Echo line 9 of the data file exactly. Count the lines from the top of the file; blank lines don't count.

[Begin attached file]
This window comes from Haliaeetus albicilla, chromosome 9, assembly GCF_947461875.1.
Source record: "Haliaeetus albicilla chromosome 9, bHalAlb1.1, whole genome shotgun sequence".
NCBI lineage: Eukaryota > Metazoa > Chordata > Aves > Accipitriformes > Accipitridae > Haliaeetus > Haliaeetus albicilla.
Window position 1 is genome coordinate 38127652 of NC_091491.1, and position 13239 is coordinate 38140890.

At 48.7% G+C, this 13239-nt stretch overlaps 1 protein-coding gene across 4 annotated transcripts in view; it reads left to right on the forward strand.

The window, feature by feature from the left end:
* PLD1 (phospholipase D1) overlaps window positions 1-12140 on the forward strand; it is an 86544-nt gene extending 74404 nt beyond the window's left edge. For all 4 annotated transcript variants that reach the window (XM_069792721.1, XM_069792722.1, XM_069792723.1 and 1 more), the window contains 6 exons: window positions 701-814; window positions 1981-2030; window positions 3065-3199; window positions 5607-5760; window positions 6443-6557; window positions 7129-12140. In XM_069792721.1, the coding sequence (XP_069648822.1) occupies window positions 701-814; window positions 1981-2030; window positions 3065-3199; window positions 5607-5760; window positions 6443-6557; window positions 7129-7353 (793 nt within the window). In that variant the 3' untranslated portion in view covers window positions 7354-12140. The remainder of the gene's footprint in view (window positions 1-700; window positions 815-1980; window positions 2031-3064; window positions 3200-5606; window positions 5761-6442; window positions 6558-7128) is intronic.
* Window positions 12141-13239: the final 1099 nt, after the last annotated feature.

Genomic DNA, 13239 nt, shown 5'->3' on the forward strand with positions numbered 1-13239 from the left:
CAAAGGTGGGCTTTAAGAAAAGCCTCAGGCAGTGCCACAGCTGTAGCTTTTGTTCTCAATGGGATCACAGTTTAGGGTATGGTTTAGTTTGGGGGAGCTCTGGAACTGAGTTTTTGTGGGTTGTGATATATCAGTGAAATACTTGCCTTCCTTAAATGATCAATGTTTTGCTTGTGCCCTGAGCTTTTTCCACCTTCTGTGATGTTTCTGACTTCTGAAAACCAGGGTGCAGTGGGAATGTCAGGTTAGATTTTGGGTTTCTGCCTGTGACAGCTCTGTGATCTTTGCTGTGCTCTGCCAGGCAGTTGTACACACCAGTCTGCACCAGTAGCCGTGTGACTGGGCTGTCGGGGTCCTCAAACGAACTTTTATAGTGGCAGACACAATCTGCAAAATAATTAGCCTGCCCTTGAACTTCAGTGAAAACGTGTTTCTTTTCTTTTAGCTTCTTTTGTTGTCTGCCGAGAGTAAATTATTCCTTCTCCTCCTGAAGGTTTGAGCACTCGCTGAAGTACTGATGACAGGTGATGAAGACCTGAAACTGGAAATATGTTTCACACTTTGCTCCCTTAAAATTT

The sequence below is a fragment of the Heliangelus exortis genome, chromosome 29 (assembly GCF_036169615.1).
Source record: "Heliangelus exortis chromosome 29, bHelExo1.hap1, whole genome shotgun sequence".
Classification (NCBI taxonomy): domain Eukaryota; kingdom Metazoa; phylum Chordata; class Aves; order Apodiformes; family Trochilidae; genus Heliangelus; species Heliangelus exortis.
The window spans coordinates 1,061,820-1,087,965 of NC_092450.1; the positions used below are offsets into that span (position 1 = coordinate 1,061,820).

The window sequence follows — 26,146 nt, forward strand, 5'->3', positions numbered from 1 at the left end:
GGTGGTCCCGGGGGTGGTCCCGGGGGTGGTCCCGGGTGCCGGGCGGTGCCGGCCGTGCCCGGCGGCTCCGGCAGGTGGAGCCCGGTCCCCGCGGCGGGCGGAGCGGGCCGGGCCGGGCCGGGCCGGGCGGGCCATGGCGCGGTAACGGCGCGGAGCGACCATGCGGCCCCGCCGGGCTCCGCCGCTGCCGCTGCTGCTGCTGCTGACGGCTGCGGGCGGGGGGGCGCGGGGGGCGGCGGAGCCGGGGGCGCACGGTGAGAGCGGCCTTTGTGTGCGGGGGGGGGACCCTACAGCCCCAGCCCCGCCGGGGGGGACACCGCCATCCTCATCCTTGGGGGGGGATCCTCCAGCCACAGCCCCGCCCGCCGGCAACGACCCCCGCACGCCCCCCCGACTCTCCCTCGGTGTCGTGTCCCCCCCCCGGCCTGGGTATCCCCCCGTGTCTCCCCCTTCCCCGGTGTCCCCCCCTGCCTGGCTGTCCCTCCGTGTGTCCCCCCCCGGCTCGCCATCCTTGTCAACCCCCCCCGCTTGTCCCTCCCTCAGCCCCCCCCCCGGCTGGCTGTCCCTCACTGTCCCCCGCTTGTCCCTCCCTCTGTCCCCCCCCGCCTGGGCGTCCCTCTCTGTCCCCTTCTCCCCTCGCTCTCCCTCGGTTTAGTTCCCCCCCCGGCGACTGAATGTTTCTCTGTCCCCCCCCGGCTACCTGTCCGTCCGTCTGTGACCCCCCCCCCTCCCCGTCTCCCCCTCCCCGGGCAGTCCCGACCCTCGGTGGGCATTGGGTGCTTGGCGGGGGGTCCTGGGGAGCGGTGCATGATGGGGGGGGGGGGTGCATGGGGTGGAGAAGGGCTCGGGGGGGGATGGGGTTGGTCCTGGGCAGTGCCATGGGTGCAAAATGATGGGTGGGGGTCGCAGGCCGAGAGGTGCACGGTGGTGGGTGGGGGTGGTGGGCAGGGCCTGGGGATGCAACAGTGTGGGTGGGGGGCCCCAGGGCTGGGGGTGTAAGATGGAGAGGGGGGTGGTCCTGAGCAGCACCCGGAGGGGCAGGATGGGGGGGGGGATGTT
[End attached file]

Genomic DNA, 13239 nt, shown 5'->3' on the forward strand with positions numbered 1-13239 from the left: